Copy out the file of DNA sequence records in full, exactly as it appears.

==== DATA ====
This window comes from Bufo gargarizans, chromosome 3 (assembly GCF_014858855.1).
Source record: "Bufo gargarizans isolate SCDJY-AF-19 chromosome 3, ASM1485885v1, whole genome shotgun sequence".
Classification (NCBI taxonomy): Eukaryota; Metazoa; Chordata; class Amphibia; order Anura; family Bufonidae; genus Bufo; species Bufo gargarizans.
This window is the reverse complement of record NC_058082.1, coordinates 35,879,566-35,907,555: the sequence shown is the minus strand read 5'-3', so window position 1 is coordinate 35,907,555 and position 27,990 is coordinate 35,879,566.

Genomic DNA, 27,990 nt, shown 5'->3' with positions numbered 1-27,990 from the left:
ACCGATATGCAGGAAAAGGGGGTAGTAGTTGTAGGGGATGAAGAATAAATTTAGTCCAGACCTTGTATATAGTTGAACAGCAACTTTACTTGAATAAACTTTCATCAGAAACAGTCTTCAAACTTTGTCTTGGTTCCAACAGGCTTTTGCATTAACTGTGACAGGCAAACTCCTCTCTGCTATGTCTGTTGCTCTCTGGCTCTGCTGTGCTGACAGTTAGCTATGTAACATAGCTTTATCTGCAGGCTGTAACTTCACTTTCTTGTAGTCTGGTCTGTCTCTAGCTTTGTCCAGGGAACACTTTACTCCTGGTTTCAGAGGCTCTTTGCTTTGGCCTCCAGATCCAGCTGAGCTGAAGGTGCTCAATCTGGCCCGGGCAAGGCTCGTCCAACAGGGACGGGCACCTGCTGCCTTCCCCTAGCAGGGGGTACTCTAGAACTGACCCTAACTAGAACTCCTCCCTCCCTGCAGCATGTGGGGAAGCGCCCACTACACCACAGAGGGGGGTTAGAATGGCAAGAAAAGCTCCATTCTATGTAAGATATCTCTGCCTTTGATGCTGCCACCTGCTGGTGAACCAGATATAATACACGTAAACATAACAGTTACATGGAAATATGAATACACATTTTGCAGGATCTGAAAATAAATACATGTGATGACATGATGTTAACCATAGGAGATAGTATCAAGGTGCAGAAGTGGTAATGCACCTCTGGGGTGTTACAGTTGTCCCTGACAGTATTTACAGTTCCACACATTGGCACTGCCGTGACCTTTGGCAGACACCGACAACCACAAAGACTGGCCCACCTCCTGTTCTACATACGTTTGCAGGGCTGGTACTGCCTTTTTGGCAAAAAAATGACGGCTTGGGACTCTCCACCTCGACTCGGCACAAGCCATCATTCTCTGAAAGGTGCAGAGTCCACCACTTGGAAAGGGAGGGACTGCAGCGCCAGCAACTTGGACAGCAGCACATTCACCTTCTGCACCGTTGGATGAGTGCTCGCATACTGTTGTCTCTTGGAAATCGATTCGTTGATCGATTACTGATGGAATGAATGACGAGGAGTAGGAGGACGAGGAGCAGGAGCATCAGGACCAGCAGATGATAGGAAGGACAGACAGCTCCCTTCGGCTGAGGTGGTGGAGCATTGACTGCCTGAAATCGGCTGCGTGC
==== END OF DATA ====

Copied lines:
This window comes from Bufo gargarizans, chromosome 3 (assembly GCF_014858855.1).
Source record: "Bufo gargarizans isolate SCDJY-AF-19 chromosome 3, ASM1485885v1, whole genome shotgun sequence".
Classification (NCBI taxonomy): Eukaryota; Metazoa; Chordata; class Amphibia; order Anura; family Bufonidae; genus Bufo; species Bufo gargarizans.
This window is the reverse complement of record NC_058082.1, coordinates 35,879,566-35,907,555: the sequence shown is the minus strand read 5'-3', so window position 1 is coordinate 35,907,555 and position 27,990 is coordinate 35,879,566.

Genomic DNA, 27,990 nt, shown 5'->3' with positions numbered 1-27,990 from the left:
ACCGATATGCAGGAAAAGGGGGTAGTAGTTGTAGGGGATGAAGAATAAATTTAGTCCAGACCTTGTATATAGTTGAACAGCAACTTTACTTGAATAAACTTTCATCAGAAACAGTCTTCAAACTTTGTCTTGGTTCCAACAGGCTTTTGCATTAACTGTGACAGGCAAACTCCTCTCTGCTATGTCTGTTGCTCTCTGGCTCTGCTGTGCTGACAGTTAGCTATGTAACATAGCTTTATCTGCAGGCTGTAACTTCACTTTCTTGTAGTCTGGTCTGTCTCTAGCTTTGTCCAGGGAACACTTTACTCCTGGTTTCAGAGGCTCTTTGCTTTGGCCTCCAGATCCAGCTGAGCTGAAGGTGCTCAATCTGGCCCGGGCAAGGCTCGTCCAACAGGGACGGGCACCTGCTGCCTTCCCCTAGCAGGGGGTACTCTAGAACTGACCCTAACTAGAACTCCTCCCTCCCTGCAGCATGTGGGGAAGCGCCCACTACACCACAGAGGGGGGTTAGAATGGCAAGAAAAGCTCCATTCTATGTAAGATATCTCTGCCTTTGATGCTGCCACCTGCTGGTGAACCAGATATAATACACGTAAACATAACAGTTACATGGAAATATGAATACACATTTTGCAGGATCTGAAAATAAATACATGTGATGACATGATGTTAACCATAGGAGATAGTATCAAGGTGCAGAAGTGGTAATGCACCTCTGGGGTGTTACAGTTGTCCCTGACAGTATTTACAGTTCCACACATTGGCACTGCCGTGACCTTTGGCAGACACCGACAACCACAAAGACTGGCCCACCTCCTGTTCTACATACGTTTGCAGGGCTGGTACTGCCTTTTTGGCAAAAAAATGACGGCTTGGGACTCTCCACCTCGACTCGGCACAAGCCATCATTCTCTGAAAGGTGCAGAGTCCACCACTTGGAAAGGGAGGGACTGCAGCGCCAGCAACTTGGACAGCAGCACATTCACCTTCTGCACCGTTGGATGAGTGCTCGCATACTGTTGTCTCTTGGAAATCGATTCGTTGATCGATTACTGATGGAATGAATGACGAGGAGTAGGAGGACGAGGAGCAGGAGCATCAGGACCAGCAGATGATAGGAAGGACAGACAGCTCCCTTCGGCTGAGGTGGTGGAGCATTGACTGCCTGAAATCGGCTGCGTGC